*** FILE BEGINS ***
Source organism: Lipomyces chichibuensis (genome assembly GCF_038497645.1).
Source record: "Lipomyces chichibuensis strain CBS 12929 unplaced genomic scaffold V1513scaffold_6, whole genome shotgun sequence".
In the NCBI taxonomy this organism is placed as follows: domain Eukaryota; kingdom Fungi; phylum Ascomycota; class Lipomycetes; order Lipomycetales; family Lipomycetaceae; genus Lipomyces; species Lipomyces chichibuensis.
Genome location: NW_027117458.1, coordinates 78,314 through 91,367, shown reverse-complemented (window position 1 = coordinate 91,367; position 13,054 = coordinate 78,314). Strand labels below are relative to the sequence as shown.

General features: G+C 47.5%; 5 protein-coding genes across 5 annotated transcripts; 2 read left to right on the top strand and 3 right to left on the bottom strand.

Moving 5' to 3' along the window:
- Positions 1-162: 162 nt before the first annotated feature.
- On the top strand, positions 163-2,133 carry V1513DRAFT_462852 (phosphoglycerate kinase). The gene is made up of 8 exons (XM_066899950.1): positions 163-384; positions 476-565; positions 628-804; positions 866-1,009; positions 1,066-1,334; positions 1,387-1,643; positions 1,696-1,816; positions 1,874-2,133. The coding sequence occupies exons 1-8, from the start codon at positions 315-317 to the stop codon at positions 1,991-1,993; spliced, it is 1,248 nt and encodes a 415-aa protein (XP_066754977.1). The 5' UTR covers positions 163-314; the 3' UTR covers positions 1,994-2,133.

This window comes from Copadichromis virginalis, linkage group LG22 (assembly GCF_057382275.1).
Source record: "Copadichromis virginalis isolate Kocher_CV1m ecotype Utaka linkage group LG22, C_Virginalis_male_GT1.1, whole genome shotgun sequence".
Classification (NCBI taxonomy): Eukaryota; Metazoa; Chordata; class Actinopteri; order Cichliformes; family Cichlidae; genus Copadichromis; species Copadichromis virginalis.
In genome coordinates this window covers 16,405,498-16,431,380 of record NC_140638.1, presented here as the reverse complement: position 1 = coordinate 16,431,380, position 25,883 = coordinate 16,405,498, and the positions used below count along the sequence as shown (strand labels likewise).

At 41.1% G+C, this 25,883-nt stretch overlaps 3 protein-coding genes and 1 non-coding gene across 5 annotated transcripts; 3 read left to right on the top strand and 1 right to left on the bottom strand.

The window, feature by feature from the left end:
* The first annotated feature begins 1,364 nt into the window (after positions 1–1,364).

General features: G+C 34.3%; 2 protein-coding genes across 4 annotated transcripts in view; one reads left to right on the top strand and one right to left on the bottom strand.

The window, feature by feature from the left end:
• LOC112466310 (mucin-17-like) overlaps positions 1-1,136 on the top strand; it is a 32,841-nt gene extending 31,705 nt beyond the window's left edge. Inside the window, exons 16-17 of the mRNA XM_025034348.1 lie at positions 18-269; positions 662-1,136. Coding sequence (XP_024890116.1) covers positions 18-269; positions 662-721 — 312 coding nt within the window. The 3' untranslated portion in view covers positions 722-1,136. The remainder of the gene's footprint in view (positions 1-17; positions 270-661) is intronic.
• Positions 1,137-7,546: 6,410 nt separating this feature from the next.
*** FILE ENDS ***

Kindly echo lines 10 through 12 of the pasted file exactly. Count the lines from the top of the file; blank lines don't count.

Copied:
Source record: "Copadichromis virginalis isolate Kocher_CV1m ecotype Utaka linkage group LG22, C_Virginalis_male_GT1.1, whole genome shotgun sequence".
Classification (NCBI taxonomy): Eukaryota; Metazoa; Chordata; class Actinopteri; order Cichliformes; family Cichlidae; genus Copadichromis; species Copadichromis virginalis.
In genome coordinates this window covers 16,405,498-16,431,380 of record NC_140638.1, presented here as the reverse complement: position 1 = coordinate 16,431,380, position 25,883 = coordinate 16,405,498, and the positions used below count along the sequence as shown (strand labels likewise).